Myth: “There’s nothing that can be done for a broken toe.” The foot doctor has several treatment options depending on the location and severity of the break. Rest, buddy taping the toe to another toe and using a splint or special shoes to keep the toe in place are all noninvasive toe fracture treatments. In cases of severe fracture, surgery may be required.

Myth: “A broken toe will heal on its own.” A fractured toe that is not treated promptly and properly may result in long term problems, including:

  • Chronic pain due to the bones not joining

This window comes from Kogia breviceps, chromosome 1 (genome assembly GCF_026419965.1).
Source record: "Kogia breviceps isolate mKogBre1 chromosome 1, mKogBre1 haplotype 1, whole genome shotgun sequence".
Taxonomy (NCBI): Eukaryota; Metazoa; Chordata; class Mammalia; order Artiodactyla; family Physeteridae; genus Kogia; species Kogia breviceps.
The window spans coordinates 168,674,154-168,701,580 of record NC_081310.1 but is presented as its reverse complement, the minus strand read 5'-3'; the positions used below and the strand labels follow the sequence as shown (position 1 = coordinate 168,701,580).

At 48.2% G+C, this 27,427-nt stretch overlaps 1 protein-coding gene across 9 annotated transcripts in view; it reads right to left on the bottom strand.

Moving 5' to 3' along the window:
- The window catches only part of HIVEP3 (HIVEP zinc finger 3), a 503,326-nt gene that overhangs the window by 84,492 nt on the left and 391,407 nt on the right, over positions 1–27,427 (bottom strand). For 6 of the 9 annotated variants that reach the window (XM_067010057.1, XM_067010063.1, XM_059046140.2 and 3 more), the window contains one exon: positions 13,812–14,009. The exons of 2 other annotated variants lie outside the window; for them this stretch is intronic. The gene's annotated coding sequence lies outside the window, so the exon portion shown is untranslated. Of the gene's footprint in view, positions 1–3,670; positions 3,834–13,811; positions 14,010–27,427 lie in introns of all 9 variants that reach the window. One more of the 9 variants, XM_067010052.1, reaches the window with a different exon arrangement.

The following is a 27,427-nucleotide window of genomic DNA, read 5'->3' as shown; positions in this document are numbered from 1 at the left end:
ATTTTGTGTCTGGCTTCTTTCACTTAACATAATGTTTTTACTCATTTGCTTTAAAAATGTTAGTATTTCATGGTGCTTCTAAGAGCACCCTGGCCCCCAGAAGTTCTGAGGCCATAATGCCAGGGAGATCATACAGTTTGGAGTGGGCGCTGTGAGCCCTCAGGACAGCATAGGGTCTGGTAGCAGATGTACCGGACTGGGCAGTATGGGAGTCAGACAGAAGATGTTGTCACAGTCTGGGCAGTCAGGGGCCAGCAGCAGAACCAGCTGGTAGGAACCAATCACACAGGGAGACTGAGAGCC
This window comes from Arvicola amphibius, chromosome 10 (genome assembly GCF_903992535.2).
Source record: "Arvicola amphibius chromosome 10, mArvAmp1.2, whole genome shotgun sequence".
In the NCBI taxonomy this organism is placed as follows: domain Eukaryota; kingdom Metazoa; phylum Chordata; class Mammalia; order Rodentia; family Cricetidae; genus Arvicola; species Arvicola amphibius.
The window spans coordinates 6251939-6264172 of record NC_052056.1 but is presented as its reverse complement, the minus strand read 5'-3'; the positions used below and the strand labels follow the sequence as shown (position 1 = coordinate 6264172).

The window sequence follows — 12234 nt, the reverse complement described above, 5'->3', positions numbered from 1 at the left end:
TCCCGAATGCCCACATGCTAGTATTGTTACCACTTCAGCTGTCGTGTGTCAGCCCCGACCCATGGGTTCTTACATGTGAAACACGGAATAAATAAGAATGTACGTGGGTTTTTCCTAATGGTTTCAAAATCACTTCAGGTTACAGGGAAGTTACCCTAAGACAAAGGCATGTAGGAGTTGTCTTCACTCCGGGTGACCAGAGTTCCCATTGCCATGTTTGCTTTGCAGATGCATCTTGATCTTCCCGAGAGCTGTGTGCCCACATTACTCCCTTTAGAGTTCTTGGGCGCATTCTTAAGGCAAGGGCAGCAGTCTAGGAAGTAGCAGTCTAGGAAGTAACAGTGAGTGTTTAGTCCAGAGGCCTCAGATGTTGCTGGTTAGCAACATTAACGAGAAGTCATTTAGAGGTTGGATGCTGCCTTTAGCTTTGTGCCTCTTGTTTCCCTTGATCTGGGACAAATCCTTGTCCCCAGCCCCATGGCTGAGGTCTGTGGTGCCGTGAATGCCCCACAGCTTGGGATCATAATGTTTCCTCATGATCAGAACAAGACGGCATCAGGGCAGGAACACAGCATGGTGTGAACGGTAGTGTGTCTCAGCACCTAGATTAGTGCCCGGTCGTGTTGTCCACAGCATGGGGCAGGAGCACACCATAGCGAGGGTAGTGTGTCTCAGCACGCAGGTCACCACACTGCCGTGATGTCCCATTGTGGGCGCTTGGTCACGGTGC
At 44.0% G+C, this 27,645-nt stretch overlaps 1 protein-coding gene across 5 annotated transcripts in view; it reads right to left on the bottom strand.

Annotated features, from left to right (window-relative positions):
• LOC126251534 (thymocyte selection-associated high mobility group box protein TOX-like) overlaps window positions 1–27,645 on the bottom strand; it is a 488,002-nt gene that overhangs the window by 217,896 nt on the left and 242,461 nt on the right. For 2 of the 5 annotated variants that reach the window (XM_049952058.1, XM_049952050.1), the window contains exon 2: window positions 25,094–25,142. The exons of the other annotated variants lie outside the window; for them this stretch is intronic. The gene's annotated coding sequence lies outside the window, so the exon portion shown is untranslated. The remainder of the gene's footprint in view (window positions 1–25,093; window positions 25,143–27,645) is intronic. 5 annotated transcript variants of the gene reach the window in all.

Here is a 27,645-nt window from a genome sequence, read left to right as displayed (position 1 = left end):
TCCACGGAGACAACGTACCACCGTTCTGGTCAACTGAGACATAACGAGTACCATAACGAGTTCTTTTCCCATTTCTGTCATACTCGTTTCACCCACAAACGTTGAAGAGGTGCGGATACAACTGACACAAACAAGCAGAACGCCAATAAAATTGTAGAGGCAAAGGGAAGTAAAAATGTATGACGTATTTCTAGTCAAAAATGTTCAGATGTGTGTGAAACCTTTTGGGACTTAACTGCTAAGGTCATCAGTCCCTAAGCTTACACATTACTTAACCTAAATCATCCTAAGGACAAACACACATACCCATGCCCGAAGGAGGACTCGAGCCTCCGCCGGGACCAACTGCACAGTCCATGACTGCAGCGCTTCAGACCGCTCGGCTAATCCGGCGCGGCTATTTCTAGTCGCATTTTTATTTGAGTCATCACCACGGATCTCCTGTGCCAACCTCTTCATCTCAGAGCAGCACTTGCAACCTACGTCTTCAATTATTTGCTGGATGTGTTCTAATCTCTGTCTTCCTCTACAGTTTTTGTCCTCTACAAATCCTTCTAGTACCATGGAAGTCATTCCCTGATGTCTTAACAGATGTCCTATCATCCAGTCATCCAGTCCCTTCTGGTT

• Deformity in the bone structure which may limit range of motion and movement and make it difficult to find shoes to comfortably fit your foot
  • Arthritis developing in the joint of a fractured toe

For these reasons, you should seek medical treatment at our Edison, Monroe or Monmouth Junction office immediately if you believe you may have fractured a toe. Contact us for an appointment by calling: 732-662-3050.


By Affiliated Foot & Ankle Care
December 02, 2016
Tags: Untagged

With winter fast approaching, you may think cold feet are just the norm for the season. Digging out your fur-lined boots or wearing an extra pair of socks may help, but feet that are constantly cold can be a sign of a bigger problem. Most often, chronically cold feet are an indication of poor circulation. At Affiliated Foot & Ankle Care our podiatrists, Dr. Varun Gujral or Dr. Nrupa Shah will be on the lookout for potentially serious causes of cold feet, including: